- Both teams cover: Win ($26.50)
- Packers cover, Ravens do not: Loss (-$10)
- Ravens cover, Packers do not: (-$10)
- Both teams do not cover: Loss (-$10)
The parlay increases risk but gains more over two individual bets. Parlays can be more complicated and consist of more individual bets. A bettor could bet on five teams covering their spread instead of just two. If one team doesn’t cover their spread, the whole bet is lost. However, if all five are covered, the payout would be high: around +2335, a win of $230.35 on a $10 bet.
Risks and Rewards
“Parlay [bets] are popular because everyone dreams of turning a little bit of cash into a big payday,” says Steven Petrella, deputy editor for The Action Network. “Sportsbooks love to promote big parlay winners on Twitter and Instagram, but they’re not posting the thousands of losing parlay tickets.”
Bettors are far less likely to win parlay bets than individual bets, and sportsbooks make more money from parlay bets than individual bets. A University of Nevada Las Vegas Center for Gaming Research study showed that according to Nevada Gaming Control Board Gaming Revenue Reports, Nevada sportsbooks boasted a nearly 30% hold from 1992 to 2015. In comparison, every other major sport averaged holds less than 5%.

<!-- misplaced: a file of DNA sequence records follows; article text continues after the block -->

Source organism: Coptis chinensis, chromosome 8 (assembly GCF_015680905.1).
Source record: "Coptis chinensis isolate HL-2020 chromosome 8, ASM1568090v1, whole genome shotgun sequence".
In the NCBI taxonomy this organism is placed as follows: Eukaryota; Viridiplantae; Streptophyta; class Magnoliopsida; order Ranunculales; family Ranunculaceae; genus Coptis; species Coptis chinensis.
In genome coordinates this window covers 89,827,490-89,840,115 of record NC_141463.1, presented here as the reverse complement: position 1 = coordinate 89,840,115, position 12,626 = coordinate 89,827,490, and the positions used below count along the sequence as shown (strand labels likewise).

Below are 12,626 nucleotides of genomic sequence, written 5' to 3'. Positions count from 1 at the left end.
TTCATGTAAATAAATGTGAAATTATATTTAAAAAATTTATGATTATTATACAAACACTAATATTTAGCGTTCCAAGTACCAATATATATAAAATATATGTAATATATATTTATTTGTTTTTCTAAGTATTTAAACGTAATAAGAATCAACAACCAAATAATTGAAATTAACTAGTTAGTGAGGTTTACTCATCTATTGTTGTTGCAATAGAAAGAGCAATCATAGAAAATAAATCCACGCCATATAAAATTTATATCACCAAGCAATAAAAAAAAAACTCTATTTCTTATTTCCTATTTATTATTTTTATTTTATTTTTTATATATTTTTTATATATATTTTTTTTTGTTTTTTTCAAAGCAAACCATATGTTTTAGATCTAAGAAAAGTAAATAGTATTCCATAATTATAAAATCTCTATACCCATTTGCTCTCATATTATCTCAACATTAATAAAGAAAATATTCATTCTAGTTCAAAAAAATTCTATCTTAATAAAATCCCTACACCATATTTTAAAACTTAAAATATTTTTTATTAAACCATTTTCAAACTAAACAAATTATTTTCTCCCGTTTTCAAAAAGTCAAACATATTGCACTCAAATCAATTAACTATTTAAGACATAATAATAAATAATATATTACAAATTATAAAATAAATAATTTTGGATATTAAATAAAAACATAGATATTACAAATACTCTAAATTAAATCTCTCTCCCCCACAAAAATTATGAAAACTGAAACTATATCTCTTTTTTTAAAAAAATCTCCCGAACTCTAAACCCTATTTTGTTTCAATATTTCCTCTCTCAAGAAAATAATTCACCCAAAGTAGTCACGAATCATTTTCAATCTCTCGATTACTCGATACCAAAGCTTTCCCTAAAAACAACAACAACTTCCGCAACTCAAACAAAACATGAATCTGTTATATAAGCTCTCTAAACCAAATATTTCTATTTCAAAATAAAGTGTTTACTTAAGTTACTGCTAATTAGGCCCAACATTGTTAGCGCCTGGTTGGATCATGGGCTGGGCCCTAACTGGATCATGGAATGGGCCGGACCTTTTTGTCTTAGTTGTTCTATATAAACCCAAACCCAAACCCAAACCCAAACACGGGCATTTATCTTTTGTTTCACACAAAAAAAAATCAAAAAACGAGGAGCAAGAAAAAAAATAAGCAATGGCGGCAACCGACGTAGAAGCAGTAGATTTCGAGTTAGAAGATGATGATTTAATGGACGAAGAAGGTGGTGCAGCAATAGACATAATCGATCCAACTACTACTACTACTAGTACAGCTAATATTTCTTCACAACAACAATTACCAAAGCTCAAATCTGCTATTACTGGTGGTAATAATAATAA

The odds on individual bets are calculated even to generate a small profit for the sportsbook. That gives gamblers a 50% chance of making a profit with standard bets. By pooling more bets into the same wager, the bettor assumes more risk and limits their chances of winning. As Petrella of The Action Network points out, “The math backs that up, too. The real probability of winning four NFL point spreads parlayed together is about +1500,” he says, “yet the sportsbook only offers +1200.”
If you or someone you know has a gambling problem, call the National Problem Gambling Helpline at 1-800-522-4700, or visit ncpgambling.org/chat to chat with a help line specialist.
How Does a Parlay Bet Work?
A parlay in sports betting is when a bettor makes multiple wagers (at least two) and ties them into the same bet. If any bets in the parlay lose, then the entire parlay loses. However, if all wagers win, the bettor gets a bigger payout.
What Happens to My Parlay Bet in a Canceled Game?
Most of the time, canceled games come off the parlay and may go from a three-game parlay to a two-game parlay, for example. The sportsbook will have rules on how they handle various situations about various bets.
Why Should Parlays Be Avoided?
Parlays are a poor way to bet on sports, at least in terms of long-term expected value. That’s because, for a parlay to have a positive expected value (EV), all or almost all of the bets in the parlay must have a positive expected value.
The Bottom Line
Parlay bets are made up of two or more wagers. They are a way of combining individual bets into one. Parlay bets are much harder to win than regular bets and offer larger payouts. As with any form of sports betting, says David Forman, senior director of research at the American Gambling Association, parlay bets can “be enjoyed purely for fun, not as a moneymaking opportunity.”